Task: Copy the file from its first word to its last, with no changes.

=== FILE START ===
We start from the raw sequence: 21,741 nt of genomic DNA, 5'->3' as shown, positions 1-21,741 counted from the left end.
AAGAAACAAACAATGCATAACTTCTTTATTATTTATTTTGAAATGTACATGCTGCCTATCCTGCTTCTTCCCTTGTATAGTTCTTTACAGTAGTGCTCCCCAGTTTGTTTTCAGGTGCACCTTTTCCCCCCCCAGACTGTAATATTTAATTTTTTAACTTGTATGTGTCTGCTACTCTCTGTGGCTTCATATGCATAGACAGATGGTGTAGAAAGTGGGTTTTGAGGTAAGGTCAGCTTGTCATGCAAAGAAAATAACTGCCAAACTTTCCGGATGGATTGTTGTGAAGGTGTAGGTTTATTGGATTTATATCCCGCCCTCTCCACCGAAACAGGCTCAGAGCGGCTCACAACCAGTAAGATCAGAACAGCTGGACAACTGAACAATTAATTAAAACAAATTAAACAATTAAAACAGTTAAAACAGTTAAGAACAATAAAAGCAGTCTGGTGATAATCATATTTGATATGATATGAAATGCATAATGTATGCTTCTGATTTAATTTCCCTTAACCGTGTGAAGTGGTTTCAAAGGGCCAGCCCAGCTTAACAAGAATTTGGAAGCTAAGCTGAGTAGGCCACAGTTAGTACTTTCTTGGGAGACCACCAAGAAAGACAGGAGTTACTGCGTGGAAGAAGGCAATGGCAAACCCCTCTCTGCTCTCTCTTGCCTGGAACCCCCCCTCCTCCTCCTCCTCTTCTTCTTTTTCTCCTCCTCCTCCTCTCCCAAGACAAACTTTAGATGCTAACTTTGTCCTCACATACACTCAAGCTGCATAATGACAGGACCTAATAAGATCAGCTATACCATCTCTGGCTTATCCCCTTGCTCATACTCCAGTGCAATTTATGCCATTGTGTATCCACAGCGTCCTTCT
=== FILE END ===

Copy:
We start from the raw sequence: 21,741 nt of genomic DNA, 5'->3' as shown, positions 1-21,741 counted from the left end.
AAGAAACAAACAATGCATAACTTCTTTATTATTTATTTTGAAATGTACATGCTGCCTATCCTGCTTCTTCCCTTGTATAGTTCTTTACAGTAGTGCTCCCCAGTTTGTTTTCAGGTGCACCTTTTCCCCCCCCAGACTGTAATATTTAATTTTTTAACTTGTATGTGTCTGCTACTCTCTGTGGCTTCATATGCATAGACAGATGGTGTAGAAAGTGGGTTTTGAGGTAAGGTCAGCTTGTCATGCAAAGAAAATAACTGCCAAACTTTCCGGATGGATTGTTGTGAAGGTGTAGGTTTATTGGATTTATATCCCGCCCTCTCCACCGAAACAGGCTCAGAGCGGCTCACAACCAGTAAGATCAGAACAGCTGGACAACTGAACAATTAATTAAAACAAATTAAACAATTAAAACAGTTAAAACAGTTAAGAACAATAAAAGCAGTCTGGTGATAATCATATTTGATATGATATGAAATGCATAATGTATGCTTCTGATTTAATTTCCCTTAACCGTGTGAAGTGGTTTCAAAGGGCCAGCCCAGCTTAACAAGAATTTGGAAGCTAAGCTGAGTAGGCCACAGTTAGTACTTTCTTGGGAGACCACCAAGAAAGACAGGAGTTACTGCGTGGAAGAAGGCAATGGCAAACCCCTCTCTGCTCTCTCTTGCCTGGAACCCCCCCTCCTCCTCCTCCTCTTCTTCTTTTTCTCCTCCTCCTCCTCTCCCAAGACAAACTTTAGATGCTAACTTTGTCCTCACATACACTCAAGCTGCATAATGACAGGACCTAATAAGATCAGCTATACCATCTCTGGCTTATCCCCTTGCTCATACTCCAGTGCAATTTATGCCATTGTGTATCCACAGCGTCCTTCT